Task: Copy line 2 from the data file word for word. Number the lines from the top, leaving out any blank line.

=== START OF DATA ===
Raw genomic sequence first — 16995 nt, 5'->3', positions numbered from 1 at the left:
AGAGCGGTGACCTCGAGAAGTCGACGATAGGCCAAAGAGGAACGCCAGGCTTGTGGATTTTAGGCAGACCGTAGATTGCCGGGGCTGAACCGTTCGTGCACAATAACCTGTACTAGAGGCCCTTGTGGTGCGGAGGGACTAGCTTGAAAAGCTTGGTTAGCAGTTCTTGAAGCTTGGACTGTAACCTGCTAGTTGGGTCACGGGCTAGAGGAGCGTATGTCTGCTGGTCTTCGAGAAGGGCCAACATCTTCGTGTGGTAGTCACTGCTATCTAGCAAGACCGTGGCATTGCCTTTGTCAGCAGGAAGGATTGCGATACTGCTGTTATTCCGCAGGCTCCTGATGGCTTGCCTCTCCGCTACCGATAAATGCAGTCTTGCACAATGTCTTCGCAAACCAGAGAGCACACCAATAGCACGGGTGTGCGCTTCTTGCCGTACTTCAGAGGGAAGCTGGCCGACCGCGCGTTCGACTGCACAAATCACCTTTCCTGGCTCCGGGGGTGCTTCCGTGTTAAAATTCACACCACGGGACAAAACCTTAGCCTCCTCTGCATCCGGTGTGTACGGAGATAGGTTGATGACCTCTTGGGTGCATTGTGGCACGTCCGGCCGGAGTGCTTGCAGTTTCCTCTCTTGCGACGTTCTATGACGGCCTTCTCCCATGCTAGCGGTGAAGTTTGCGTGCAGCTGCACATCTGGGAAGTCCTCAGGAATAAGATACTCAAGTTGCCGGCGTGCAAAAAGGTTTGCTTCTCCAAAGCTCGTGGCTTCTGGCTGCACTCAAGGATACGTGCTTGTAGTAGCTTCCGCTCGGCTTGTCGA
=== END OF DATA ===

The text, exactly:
AGAGCGGTGACCTCGAGAAGTCGACGATAGGCCAAAGAGGAACGCCAGGCTTGTGGATTTTAGGCAGACCGTAGATTGCCGGGGCTGAACCGTTCGTGCACAATAACCTGTACTAGAGGCCCTTGTGGTGCGGAGGGACTAGCTTGAAAAGCTTGGTTAGCAGTTCTTGAAGCTTGGACTGTAACCTGCTAGTTGGGTCACGGGCTAGAGGAGCGTATGTCTGCTGGTCTTCGAGAAGGGCCAACATCTTCGTGTGGTAGTCACTGCTATCTAGCAAGACCGTGGCATTGCCTTTGTCAGCAGGAAGGATTGCGATACTGCTGTTATTCCGCAGGCTCCTGATGGCTTGCCTCTCCGCTACCGATAAATGCAGTCTTGCACAATGTCTTCGCAAACCAGAGAGCACACCAATAGCACGGGTGTGCGCTTCTTGCCGTACTTCAGAGGGAAGCTGGCCGACCGCGCGTTCGACTGCACAAATCACCTTTCCTGGCTCCGGGGGTGCTTCCGTGTTAAAATTCACACCACGGGACAAAACCTTAGCCTCCTCTGCATCCGGTGTGTACGGAGATAGGTTGATGACCTCTTGGGTGCATTGTGGCACGTCCGGCCGGAGTGCTTGCAGTTTCCTCTCTTGCGACGTTCTATGACGGCCTTCTCCCATGCTAGCGGTGAAGTTTGCGTGCAGCTGCACATCTGGGAAGTCCTCAGGAATAAGATACTCAAGTTGCCGGCGTGCAAAAAGGTTTGCTTCTCCAAAGCTCGTGGCTTCTGGCTGCACTCAAGGATACGTGCTTGTAGTAGCTTCCGCTCGGCTTGTCGA